At least 10 cardiac cycles were used for analysis in each subject. Carotid vessel wall strain was defined as the relative change in carotid diameter from end diastole to peak systole, and was expressed as percentage change. Cross sectional compliance coefficients (CCC calculated using pulse pressure of the common carotid artery, and CCB using the brachial artery pulse pressure) were calculated as: ΔA/ΔP; where ΔA is the change in cross sectional area from end diastole to peak systole in the CCA, and ΔP is the carotid pulse pressure (for CCC) or brachial pulse pressure (for CCB). Artery distensibility coefficients (DCC calculated using pulse pressure measured on the carotid artery, and DCB calculated with pulse pressure measured on the brachial artery) were calculated using the expression: 2ΔD/(D×ΔP); where D is the carotid end diastolic diameter, ΔD is the change in carotid diameter from end diastole to peak systole (distension), and ΔP is the carotid pulse pressure (for DCC) or brachial pulse pressure (for DCB). Stiffness, a pressure independent measure of arterial elasticity (StiffC calculated using carotid, and StiffB using brachial blood pressure values), was calculated as ln(SBP/DBP)/(ΔD/D), where SBP and DBP are the systolic and diastolic blood pressure values (carotid or brachial). The coefficients of variation for carotid dimensions and distensibility were <10% for each of our participants.

Statistical analysis

Statistical analysis was performed using the StatSoft program package, Statistica for Windows, Release 5.0 (Statsoft, Tulsa, OK, USA). The unpaired t test was used to compare plasma homocysteine concentration, heart rate and systolic, diastolic, and pulse pressure of the brachial artery between the groups. The unpaired t test, χ2 test, or Fisher’s exact test (as appropriate) was used to compare the frequencies of sex, systemic medical conditions, and systemic medication between the groups, according to the expected numbers and the table sizes. Because of the non-normal distribution of strain, cross sectional compliance coefficients, distensibility coefficients, stiffness, and the BRS, the Mann-Whitney U test was used for group comparison. Pearson’s correlation coefficients were calculated to investigate the relation between age and plasma total homocysteine concentration, and Kendall’s correlation coefficients to investigate the relation between age and BRS, and between plasma homocysteine concentration and BRS. A p value <0.05 was considered as statistically significant.


No significant differences were seen between the XFS/XFG group and the controls (table 1), or between the 21 XFS/XFG patients and the 17 control subjects who underwent ultrasonography (detailed data not shown for these subgroups) with respect to age, sex distribution, systemic conditions and medication, heart rate, or systolic, diastolic, and pulse pressure. Total plasma homocysteine concentration was significantly higher (p = 0.023) in XFS/XFG patients (11.95 (4.32) μmol/l, mean (SD) than in the controls (9.14 (3.08) μmol/l). Three XFS/XFG patients (10%), and none of the control subjects, had hyperhomocysteinaemia (total homocysteine concentration >16.0 μmol/l). Carotid strain, CC and DC were significantly lower, and stiffness was significantly higher, in XFS/XFG patients than in the controls (table 2).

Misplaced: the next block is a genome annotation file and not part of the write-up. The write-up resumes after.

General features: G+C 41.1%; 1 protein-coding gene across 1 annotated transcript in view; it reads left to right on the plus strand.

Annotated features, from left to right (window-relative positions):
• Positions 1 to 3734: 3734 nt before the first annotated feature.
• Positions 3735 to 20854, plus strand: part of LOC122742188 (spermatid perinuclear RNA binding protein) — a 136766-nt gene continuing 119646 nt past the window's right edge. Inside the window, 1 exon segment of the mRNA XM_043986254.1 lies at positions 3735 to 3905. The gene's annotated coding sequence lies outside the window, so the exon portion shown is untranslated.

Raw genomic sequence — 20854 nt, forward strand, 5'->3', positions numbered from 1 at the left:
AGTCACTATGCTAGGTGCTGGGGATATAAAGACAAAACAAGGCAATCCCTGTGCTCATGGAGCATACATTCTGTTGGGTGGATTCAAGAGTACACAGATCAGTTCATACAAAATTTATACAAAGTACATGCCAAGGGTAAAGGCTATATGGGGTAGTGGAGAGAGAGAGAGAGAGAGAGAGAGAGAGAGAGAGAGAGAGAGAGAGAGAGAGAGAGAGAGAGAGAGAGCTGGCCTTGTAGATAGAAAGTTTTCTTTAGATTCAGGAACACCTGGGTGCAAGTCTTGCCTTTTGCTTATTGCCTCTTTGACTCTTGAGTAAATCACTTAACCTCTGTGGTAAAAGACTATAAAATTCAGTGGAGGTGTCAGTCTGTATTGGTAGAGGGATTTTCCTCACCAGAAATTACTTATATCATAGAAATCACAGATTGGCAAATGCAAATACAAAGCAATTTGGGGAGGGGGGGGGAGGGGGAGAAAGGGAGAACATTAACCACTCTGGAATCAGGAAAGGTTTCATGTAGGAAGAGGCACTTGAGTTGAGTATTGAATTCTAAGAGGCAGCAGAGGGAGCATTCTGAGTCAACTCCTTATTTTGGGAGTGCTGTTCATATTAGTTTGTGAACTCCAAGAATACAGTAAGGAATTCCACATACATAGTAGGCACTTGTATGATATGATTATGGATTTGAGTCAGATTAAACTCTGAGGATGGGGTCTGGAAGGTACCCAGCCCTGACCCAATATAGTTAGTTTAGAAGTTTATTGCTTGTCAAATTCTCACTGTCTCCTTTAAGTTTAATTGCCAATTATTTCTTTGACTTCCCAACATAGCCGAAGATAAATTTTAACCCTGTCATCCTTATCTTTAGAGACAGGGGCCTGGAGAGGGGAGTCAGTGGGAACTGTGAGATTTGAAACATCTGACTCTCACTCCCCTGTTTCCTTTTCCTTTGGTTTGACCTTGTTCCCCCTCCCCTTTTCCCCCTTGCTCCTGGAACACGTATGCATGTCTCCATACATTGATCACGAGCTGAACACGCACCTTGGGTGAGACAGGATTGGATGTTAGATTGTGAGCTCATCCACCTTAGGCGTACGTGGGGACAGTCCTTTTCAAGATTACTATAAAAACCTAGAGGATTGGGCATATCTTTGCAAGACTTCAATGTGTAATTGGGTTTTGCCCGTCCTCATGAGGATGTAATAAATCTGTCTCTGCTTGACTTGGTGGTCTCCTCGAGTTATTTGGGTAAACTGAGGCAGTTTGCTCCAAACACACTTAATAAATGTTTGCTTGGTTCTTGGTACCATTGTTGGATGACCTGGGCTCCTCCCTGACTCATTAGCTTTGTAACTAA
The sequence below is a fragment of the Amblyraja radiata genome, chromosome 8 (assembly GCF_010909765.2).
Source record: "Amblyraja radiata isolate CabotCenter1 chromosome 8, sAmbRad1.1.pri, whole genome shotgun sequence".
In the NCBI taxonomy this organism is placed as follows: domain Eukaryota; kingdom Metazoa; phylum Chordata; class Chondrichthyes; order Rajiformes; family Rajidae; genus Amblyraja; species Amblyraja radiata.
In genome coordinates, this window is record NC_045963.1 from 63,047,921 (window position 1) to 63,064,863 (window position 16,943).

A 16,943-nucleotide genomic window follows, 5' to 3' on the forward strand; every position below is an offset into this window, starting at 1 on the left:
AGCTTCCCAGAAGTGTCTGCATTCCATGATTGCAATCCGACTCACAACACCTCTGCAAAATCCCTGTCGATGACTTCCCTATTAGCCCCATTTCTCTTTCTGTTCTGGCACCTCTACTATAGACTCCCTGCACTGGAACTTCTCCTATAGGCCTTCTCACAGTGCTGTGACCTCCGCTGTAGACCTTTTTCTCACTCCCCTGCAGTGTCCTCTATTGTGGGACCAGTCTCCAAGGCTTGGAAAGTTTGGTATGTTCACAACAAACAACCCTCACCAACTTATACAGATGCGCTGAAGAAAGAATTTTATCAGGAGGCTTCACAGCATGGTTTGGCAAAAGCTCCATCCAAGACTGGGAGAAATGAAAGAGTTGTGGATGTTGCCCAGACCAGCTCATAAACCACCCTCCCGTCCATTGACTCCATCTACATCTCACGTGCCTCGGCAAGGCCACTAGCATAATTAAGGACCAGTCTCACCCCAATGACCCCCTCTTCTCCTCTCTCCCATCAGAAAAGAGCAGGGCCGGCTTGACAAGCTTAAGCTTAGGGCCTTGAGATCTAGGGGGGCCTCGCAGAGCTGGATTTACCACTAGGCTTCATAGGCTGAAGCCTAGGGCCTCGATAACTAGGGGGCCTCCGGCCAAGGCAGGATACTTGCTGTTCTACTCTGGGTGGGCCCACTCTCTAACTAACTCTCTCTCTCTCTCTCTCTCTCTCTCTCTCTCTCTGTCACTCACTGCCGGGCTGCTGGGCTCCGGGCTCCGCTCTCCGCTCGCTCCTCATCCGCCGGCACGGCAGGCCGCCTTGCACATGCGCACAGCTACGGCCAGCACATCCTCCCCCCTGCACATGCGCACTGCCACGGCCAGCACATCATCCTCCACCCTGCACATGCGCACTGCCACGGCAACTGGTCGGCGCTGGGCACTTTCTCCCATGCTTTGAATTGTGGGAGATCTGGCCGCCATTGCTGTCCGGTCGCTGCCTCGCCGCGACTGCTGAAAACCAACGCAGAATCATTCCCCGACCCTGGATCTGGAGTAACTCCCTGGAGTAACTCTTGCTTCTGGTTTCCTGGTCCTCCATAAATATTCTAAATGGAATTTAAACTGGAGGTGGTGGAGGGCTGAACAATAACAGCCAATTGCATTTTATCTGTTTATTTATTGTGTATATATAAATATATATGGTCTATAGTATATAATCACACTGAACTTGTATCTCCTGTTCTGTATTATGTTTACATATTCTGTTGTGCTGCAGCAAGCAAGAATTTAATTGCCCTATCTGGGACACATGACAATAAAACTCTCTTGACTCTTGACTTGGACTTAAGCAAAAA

Table 2

 Dimensions and elasticity variables of the common carotid artery, and baroreflex sensitivity, for XFS/XFG patients and control subjects

Corresponding elasticity parameters, calculated by using carotid tonometric pressure and brachial sphygmomanometric pressure, showed similar differences between the groups (table 2). BRS was significantly lower in the XFS/XFG group than in the control group (p = 0.013, table 2).

In the XFS/XFG group a significant positive correlation was found between age and plasma total homocysteine concentration (p = 0.007), and a significant negative correlation between age and BRS (p = 0.021) as well as between plasma total homocysteine concentration and BRS (p = 0.024, table 3). In contrast, no correlation was found between these variables in the control group (table 3).

Table 3

 Correlations between age and measured parameters, for XFS/XFG patients and control subjects

In the XFS/XFG group, plasma folic acid concentration (mean 10.48 (SD 5.23) μg/l) was not below the normal range (2.0–9.1 μg/l) in any patient, and only one patient had a homozygote mutation of the MTHFR C677T gene.